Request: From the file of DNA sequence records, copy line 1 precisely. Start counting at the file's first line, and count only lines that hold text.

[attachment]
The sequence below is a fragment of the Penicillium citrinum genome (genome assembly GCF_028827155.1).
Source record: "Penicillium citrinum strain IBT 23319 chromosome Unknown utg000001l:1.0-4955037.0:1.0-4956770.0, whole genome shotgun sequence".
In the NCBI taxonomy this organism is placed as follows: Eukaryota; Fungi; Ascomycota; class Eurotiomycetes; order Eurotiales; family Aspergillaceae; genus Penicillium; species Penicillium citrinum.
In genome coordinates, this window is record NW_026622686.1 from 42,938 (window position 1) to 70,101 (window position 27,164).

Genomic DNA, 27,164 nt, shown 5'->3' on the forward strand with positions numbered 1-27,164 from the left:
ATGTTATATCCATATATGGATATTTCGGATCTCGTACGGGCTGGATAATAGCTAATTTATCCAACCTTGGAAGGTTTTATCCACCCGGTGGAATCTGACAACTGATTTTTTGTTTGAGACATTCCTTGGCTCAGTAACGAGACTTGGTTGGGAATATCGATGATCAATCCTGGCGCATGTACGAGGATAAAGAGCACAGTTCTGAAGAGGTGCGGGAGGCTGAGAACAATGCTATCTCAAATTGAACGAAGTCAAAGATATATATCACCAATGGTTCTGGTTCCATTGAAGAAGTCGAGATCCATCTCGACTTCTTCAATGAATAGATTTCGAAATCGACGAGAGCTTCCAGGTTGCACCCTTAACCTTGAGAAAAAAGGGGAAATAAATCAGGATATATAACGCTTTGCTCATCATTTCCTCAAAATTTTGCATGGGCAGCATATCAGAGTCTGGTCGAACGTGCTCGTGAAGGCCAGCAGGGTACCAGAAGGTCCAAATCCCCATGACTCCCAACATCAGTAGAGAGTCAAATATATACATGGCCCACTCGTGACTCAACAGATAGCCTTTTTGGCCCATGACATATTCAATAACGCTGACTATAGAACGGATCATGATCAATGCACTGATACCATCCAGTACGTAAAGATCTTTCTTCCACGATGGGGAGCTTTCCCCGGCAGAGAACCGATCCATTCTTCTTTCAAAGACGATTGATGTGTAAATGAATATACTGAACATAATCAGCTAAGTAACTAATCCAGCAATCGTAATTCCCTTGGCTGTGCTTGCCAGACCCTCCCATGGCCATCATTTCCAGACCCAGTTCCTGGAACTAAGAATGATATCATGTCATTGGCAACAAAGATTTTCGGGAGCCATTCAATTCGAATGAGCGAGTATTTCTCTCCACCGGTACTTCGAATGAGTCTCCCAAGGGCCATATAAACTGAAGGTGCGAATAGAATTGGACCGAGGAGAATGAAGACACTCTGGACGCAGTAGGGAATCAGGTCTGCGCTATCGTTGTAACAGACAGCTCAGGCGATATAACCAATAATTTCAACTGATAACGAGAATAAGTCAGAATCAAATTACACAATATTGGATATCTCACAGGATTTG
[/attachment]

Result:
The sequence below is a fragment of the Penicillium citrinum genome (genome assembly GCF_028827155.1).